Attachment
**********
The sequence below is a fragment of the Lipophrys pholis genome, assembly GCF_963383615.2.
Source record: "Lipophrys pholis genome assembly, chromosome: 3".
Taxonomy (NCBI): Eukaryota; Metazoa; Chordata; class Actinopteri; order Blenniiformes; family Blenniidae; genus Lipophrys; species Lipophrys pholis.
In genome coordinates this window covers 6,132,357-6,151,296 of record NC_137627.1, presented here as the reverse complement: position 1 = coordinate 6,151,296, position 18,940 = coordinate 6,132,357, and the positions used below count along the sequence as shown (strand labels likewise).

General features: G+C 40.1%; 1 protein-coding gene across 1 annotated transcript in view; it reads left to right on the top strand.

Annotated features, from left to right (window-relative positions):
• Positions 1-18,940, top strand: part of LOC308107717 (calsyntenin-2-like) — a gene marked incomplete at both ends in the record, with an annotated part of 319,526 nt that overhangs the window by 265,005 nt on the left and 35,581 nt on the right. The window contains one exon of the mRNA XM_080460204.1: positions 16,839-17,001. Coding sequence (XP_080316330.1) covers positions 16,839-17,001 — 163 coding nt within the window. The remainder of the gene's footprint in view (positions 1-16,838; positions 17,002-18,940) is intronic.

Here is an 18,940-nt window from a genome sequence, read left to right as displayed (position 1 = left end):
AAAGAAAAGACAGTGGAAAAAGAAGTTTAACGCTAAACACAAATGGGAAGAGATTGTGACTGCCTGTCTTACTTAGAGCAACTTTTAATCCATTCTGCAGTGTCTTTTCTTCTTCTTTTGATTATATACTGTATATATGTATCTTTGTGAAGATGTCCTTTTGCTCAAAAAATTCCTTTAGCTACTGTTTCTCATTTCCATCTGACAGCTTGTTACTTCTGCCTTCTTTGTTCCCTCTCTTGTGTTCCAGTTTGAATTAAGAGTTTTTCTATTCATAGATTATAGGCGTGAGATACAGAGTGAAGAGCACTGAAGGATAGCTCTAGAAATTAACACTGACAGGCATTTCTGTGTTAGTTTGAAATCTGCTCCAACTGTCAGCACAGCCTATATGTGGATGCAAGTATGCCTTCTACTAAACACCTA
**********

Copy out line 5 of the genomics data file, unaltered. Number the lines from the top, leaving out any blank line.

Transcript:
General features: G+C 40.1%; 1 protein-coding gene across 1 annotated transcript in view; it reads left to right on the top strand.